Banking on food deliveries to stay afloat

Muhammad Aliff says the restaurant makes about 100 food deliveries daily.

EATERY operators in Johor Baru are depending on delivery service providers to help sustain their operations amid the ongoing dine-in ban during the lockdown.

Adam’s Kitchen Chinese Muslim Restaurant supervisor Muhammad Aliff Tukiman said business was down by 80% since the start of the first movement control order in March last year.

He said the eatery was badly affected as it had just opened for business about two weeks before the MCO.

“Delivery services made up a small portion when we first started as we depended largely on dine-in customers,” said Aliff at TD Point in Taman Daya.

He said the situation started to improve gradually as the restaurant managed to attract regular customers, especially Muslims looking for halal Chinese cuisine.

Aliff said since the start of the second MCO on Jan 13 this year, the restaurant saw encouraging demand for delivery services.

Low is grateful for his regular customers’ support during tough times.Low is grateful for his regular customers’ support during tough times.

“Prior to the first MCO, we only made about 50 deliveries daily. Now the number has increased to about 100,” he added.

Aliff said he planned to use food delivery services as the restaurant had only one in-house delivery runner.

“We are still hoping that the government will consider allowing customers to dine in,” he said.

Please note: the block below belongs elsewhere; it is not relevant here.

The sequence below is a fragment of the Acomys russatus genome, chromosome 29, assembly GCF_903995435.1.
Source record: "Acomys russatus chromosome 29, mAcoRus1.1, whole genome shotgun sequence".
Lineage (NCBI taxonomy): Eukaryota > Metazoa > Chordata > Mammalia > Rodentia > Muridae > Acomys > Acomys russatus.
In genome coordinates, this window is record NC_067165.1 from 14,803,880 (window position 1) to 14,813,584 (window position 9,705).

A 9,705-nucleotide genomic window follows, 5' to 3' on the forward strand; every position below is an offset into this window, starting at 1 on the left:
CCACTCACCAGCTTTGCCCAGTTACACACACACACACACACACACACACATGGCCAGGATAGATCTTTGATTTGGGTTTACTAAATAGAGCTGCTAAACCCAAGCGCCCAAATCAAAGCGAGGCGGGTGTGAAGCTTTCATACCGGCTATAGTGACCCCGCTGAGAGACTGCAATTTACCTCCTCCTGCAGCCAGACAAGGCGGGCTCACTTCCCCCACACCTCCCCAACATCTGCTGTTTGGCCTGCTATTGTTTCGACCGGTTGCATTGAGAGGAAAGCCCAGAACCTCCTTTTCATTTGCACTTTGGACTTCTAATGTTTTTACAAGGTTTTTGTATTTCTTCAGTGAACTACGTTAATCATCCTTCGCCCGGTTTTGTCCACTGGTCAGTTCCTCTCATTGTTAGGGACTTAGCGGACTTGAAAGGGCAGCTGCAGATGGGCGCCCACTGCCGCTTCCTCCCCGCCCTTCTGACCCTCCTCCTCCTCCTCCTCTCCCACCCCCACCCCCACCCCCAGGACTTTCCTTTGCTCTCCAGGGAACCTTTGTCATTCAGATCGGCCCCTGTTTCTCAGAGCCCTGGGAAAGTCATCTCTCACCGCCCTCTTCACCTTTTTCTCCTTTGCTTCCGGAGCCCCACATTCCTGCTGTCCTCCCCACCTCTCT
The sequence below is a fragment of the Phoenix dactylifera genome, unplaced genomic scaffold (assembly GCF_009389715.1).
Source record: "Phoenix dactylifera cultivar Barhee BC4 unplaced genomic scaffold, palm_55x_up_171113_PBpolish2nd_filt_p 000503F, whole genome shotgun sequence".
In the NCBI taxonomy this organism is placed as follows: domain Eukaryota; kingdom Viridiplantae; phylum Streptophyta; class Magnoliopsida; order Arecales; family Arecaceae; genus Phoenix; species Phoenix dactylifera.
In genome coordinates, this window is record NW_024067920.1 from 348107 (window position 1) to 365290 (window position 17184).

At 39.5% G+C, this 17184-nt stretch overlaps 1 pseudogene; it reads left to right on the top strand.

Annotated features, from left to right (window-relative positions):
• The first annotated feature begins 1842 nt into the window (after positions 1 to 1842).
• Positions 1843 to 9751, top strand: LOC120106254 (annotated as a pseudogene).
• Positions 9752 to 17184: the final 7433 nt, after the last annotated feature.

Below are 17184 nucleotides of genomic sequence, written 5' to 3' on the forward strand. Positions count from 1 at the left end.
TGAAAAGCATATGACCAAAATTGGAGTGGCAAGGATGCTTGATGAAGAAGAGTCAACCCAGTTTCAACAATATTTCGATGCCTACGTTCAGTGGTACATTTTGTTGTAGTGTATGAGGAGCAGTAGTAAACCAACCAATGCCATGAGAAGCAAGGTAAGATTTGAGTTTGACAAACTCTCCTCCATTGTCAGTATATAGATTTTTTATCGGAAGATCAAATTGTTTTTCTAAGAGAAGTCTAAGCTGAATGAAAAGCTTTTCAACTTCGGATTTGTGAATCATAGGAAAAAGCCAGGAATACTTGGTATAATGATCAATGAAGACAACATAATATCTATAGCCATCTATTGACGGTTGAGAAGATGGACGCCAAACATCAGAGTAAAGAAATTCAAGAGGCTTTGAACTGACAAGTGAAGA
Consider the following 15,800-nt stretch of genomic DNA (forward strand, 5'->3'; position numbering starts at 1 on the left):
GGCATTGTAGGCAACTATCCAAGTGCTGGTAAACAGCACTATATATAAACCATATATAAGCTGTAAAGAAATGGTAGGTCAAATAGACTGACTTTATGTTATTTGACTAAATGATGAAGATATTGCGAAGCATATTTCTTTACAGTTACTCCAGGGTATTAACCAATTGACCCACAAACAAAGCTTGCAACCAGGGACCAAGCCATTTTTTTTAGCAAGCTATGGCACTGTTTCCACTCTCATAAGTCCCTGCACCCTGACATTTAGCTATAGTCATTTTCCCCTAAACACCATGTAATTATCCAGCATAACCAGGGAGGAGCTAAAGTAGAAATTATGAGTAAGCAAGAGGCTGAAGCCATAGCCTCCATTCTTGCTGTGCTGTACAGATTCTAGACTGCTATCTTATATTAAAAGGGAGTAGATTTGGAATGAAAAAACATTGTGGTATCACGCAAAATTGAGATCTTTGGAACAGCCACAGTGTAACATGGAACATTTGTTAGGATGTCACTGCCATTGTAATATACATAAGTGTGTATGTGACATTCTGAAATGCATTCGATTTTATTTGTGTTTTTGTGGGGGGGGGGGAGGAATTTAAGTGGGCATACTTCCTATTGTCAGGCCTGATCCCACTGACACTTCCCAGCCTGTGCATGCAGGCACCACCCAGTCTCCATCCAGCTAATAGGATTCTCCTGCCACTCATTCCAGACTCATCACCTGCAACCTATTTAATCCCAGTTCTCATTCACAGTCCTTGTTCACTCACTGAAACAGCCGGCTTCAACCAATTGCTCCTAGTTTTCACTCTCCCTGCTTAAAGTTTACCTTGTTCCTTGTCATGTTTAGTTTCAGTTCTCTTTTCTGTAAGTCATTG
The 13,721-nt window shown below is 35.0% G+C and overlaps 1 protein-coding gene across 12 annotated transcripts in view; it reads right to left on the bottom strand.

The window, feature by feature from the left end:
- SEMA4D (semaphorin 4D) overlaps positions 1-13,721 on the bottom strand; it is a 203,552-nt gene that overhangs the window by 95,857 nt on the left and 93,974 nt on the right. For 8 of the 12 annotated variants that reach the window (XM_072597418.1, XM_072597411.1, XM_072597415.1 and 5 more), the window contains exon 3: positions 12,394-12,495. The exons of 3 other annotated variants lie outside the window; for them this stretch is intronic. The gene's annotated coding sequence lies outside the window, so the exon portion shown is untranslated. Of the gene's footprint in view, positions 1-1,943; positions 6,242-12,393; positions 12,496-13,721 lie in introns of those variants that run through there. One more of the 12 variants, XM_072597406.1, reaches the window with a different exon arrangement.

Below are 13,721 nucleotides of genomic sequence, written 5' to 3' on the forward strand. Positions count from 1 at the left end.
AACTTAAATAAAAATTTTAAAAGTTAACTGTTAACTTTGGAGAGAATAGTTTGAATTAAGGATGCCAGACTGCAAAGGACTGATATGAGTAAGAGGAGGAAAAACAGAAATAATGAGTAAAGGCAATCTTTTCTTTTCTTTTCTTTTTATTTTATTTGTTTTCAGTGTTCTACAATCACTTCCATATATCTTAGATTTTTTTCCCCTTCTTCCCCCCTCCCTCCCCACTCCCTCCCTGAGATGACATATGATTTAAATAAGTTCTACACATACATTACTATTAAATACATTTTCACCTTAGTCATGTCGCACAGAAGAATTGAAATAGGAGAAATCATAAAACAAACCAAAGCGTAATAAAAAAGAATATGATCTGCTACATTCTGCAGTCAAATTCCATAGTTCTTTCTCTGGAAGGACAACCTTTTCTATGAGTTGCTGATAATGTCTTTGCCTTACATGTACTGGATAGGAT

Fresh Modern Fishing Point Restaurant proprietor Low Chin Huat said his business went down by 90% since the second MCO.

He said business started to improve and went up by 40% during the conditional MCO and sales were back to normal during the recovery MCO.

“But things took a turn again and business dropped when the government imposed the second MCO this year, allowing only deliveries and takeaways,” said Low.

He said the restaurant now depended on delivery services and takeaways to sustain its operations.

Low hoped the government would allow dine-in customers as the majority of them prefer to have freshly prepared food.

“Our regular customers say nothing beats eating in the restaurant,” he added.

Low said the restaurant was popular with locals and tourists, including Singaporeans, especially for its the seafood fried rice served on banana leaf.

“I am fortunate as the restaurant still has the support of regular customers during good and bad times,” he said.

He added that the restaurant used to be popular with locals working in Singapore who would return to Johor late from work, but they were now stuck on the island as the border between Malaysia and Singapore remained closed.

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